I found Bishop Hagiya’s presentations to be the most significant part of Day 2. Here are some of the highlights:

The Changing Context of Ministry – Download full presentation (PDF)

  • The world around us has changed.
  • Our United Methodist Church must change and diversify.
  • Expectations of Clergy
    • To create a culture of growth and outreach for the local church
    • To move from a culture of maintenance to transformation and discipleship making

A Systems Approach to Clergy Effectiveness – Download full presentation (PDF)

  • “Be steady in purpose, but flexible in strategy” – Gil Rendle Adage
  • We must foster a culture of innovation and risk taking.
  • What we must discover through experimentation and innovation are the new strategies that will fulfill our mission
  • Bishop/Cabinet must be aligned with the Board of Ordained Ministry
    • Bishop and Cabinet – Appoints and supervises; How many and what type of clergy are needed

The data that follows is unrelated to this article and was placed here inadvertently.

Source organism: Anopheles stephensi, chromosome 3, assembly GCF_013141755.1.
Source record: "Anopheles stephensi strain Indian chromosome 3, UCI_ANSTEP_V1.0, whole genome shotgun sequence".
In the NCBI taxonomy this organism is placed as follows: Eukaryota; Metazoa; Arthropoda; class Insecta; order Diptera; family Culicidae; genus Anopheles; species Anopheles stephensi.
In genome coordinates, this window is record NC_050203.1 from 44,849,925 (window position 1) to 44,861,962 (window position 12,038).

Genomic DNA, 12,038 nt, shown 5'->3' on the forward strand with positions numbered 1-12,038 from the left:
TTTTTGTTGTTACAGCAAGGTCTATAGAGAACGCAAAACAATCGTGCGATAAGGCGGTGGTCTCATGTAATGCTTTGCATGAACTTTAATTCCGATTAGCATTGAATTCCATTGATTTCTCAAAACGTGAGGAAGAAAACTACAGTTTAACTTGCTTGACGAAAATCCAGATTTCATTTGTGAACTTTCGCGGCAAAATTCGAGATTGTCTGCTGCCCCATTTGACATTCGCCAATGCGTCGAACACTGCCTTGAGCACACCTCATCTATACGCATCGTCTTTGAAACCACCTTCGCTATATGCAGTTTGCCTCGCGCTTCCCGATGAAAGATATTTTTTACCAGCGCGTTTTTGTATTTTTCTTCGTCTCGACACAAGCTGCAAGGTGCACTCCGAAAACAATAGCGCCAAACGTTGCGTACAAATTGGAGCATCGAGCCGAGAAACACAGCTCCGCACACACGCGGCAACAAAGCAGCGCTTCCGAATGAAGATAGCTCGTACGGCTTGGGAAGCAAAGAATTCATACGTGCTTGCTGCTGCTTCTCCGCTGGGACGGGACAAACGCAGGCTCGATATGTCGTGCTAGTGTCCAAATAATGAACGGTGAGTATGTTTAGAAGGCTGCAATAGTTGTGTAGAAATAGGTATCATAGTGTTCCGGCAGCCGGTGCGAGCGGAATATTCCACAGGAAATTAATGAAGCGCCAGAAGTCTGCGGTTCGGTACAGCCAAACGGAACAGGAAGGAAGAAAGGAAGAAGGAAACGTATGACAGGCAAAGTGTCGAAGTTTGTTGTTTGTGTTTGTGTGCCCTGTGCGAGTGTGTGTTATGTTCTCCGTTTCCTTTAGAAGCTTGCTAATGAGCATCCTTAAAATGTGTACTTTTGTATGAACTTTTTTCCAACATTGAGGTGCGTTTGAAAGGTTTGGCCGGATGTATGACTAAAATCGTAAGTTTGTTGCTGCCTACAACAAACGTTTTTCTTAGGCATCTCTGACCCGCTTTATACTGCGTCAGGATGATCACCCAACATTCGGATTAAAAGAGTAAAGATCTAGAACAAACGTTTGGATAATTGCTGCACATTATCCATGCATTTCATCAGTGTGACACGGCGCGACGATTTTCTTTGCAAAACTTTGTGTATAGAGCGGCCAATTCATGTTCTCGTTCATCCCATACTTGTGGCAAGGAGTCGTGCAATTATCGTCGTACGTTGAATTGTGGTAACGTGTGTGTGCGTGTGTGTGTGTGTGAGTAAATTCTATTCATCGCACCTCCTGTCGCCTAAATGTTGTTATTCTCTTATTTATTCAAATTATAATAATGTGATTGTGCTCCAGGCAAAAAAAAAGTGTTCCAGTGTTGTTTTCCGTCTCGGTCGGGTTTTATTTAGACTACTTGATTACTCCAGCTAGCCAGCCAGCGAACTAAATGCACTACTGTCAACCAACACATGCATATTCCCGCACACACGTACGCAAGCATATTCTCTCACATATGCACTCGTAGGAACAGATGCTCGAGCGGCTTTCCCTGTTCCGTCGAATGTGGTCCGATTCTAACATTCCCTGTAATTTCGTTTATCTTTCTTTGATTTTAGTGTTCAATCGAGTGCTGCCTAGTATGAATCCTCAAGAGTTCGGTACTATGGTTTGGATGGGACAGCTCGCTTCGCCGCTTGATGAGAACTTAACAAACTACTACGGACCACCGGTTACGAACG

• Board of Ordained Ministry – Credentials, commissions, ordains; Determination and selection of gifts and graces

Leadership Traits 
of High Effective United Methodist Pastors – Download full presentation (PDF)

  • Research Question: “What traits, qualities, or characteristics, if any, do highly effective and successful United Methodist Church ministers exhibit specifically in regard to growth of their churches when compared to less effective United Methodist Church ministers?”
  • There was significant correlation between high effective clergy and
    • emotional intelligence
    • church size and vitality
    • self-ranking (humility)

Excellence in Ministry #umbom14 – Reflections from Day 1

This week I am Denver for the BOM Mid Quad Training Event. The event is designed around the theme of Excellence in Ministry and is designed to help annual conferences make progress on the systems contribute to recruiting, supporting, nurturing, and holding clergy accountable. I am here in my role as Treasurer and member of the Call team of the Great Plains Board of Ordained Ministry.

I had to put my seminary brain back on to catch up with Randy Maddox as he began his talk yesterday. I appreciated the depth of his presentation about the historical and theological underpinning for excellence in ministry in the United Methodist Church. It is pretty incredible to be in the same room with Bishops, cabinets and BOM teams from across the nation.  I am looking forward to the rest of the event and bringing back new possibilities for sustaining and expanding excellence in ministry in the Great Plains.

A United Methodist Pastor’s Template for Premarital Appointments